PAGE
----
They say they aren’t looking ahead. They can’t be. They shouldn’t be.
But the rest of us are.
The IU players know they need to focus on their round of 64 matchup with No. 12 seed Chattanooga. Senior forward Max Bielfeldt mentioned how 12-seeds have historically pulled off upsets in the NCAA Tournament.
Yet we all can’t help thinking about that possible round of 32 matchup with No. 4 seed Kentucky. The rematch of the rivalry that was played every year for more than 40 seasons and ended right after the famous buzzer-beating jumper from Christian Watford.
It's a non-conference rivalry of bordering states and fans that seem to genuinely dislike each other. The one in which Kentucky Coach John Calipari threw shade about IU fans storming the court two years after beating the Wildcats in 2011.
“If we won a game against the No. 1 team in the country in Rupp Arena, would people charge the court?” Calipari asked on his weekly radio show. “No. You're supposed to (win). You're Kentucky. We don't do that here."
That’s the game most people can’t help but think about. IU has found itself in one of the more difficult and most interesting brackets for the 2016 NCAA Tournament. There are multiple potential collisions of blue-blood basketball programs.
First, if IU beats Chattanooga, it could play Kentucky. The winner of that might be playing No. 1 seed North Carolina. Then there’s Xavier, West Virginia, Notre Dame and Wisconsin hanging around the other side of the East Regional.
The potential Kentucky matchup means senior guard Yogi Ferrell and Kentucky guard Tyler Ulis could give fans a battle between two of the best point guards in the nation.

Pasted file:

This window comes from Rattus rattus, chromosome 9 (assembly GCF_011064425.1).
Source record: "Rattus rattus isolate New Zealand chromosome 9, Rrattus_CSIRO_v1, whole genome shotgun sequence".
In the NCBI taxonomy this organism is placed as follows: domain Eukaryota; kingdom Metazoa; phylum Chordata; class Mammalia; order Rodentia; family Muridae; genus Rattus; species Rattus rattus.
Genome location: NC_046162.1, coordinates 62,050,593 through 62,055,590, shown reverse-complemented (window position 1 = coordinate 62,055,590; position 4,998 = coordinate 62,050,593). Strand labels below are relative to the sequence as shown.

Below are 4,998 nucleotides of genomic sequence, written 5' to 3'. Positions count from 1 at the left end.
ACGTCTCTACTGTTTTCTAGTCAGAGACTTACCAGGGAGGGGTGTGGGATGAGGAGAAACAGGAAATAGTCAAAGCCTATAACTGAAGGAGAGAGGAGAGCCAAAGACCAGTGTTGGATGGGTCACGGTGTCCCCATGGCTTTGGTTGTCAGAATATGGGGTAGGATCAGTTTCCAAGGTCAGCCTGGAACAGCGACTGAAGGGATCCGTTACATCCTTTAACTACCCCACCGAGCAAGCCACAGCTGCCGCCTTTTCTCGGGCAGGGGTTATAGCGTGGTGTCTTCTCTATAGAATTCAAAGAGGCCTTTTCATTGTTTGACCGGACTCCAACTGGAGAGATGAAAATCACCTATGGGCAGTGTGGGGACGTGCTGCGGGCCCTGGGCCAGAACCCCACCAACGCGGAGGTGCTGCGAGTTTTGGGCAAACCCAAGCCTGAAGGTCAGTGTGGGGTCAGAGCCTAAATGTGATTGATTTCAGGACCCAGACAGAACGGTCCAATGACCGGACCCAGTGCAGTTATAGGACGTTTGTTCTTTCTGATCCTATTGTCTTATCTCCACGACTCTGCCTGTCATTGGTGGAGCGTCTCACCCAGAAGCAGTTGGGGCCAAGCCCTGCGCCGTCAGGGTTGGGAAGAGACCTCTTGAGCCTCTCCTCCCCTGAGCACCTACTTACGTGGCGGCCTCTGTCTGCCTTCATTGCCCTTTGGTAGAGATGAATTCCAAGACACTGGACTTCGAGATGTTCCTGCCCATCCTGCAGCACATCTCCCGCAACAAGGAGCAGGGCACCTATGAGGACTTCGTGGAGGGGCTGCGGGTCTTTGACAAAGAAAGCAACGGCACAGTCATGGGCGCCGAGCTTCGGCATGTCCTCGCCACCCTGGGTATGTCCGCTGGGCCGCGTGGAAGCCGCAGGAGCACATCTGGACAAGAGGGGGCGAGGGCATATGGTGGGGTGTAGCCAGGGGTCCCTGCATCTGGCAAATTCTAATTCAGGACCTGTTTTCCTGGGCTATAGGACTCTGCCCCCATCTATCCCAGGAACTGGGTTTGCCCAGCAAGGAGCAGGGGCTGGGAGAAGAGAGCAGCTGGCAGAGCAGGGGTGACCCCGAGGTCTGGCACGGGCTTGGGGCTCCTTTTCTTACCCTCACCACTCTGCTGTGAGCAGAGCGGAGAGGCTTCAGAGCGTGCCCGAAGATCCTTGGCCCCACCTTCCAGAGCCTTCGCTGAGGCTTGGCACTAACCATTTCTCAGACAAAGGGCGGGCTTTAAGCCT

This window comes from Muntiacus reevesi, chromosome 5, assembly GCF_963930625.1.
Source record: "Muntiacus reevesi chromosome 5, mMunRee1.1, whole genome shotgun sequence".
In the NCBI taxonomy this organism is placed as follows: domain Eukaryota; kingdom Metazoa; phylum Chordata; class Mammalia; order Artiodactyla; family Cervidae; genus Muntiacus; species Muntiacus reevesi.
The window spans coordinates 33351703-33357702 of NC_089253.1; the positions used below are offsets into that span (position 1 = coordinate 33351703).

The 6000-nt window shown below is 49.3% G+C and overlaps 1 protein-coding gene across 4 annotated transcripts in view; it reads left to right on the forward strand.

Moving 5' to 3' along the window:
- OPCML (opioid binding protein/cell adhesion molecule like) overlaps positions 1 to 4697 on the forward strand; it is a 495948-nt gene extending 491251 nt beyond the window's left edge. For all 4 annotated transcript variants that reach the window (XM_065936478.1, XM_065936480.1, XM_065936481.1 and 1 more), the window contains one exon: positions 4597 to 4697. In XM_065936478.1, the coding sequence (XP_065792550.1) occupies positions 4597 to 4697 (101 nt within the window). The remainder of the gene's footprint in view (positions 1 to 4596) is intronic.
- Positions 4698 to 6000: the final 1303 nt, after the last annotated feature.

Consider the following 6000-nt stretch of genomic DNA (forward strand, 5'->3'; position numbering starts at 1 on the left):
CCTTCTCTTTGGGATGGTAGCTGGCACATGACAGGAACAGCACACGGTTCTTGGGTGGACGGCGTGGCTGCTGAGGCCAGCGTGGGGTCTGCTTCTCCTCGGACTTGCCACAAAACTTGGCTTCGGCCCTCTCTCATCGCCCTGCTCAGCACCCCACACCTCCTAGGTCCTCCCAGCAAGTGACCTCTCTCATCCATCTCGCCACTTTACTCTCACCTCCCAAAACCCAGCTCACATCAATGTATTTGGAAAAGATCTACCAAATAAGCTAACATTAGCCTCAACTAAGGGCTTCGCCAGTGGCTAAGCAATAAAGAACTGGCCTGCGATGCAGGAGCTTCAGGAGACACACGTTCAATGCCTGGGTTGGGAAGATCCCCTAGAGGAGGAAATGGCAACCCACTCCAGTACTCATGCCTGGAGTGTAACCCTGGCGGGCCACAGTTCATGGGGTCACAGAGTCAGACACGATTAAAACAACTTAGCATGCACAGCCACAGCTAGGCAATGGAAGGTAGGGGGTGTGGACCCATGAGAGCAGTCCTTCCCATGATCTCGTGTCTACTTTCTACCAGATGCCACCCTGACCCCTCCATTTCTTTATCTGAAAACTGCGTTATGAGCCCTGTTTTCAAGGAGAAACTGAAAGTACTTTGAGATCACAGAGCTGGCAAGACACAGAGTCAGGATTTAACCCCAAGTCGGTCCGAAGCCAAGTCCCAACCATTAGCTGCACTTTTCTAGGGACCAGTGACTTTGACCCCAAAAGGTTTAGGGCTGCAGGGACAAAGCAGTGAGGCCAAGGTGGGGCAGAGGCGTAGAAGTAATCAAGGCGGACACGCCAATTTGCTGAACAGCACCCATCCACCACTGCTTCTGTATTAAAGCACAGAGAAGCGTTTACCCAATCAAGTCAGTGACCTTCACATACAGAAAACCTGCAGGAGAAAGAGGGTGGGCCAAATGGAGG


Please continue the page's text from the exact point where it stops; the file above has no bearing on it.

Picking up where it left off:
And this Tournament brings on some extra significance for Ferrell, a guard who holds all-time IU records and now has a Big Ten title. What he does not have is an NCAA Tournament run past the Sweet 16.
This March provides his last opportunity to achieve that final goal. In his three prior seasons, Ferrell has lost in the Sweet 16 as a No. 1 seed his freshman year, missed the Tournament altogether his sophomore year and lost in the first round his junior year.
He admits this year there’s a fire lit.
“My feelings are especially high,” Ferrell said. “I’m gonna be playing as hard as I’ve ever played, probably, in these games right here. I know I play hard, but especially for this one, because I feel like our team definitely deserves it.”
Besides Bielfeldt and Ferrell, these Hoosiers don’t know what it’s like to win an NCAA Tournament game. Those two talked about how one turnover or one extra stop can be the difference in a Tournament game. This isn’t the NBA playoffs with a full series, Bielfeldt said.
This Tournament comes right after IU suffered a disappointing down-to-the-wire loss to Michigan in its first Big Ten Tournament game Friday. That game was decided by one or two moments.
IU Coach Tom Crean said IU made a defensive mistake it normally doesn’t make. Those kinds of things are the difference in March. IU has to focus on Chattanooga first and the players know that.
But Ferrell did let a little something slip Sunday.
“We’re going to prepare for Chattanooga just like Kentucky,” he said. “When we get to that game, we’ll prepare for Kentucky.”
Ferrell didn’t say if. He said when.
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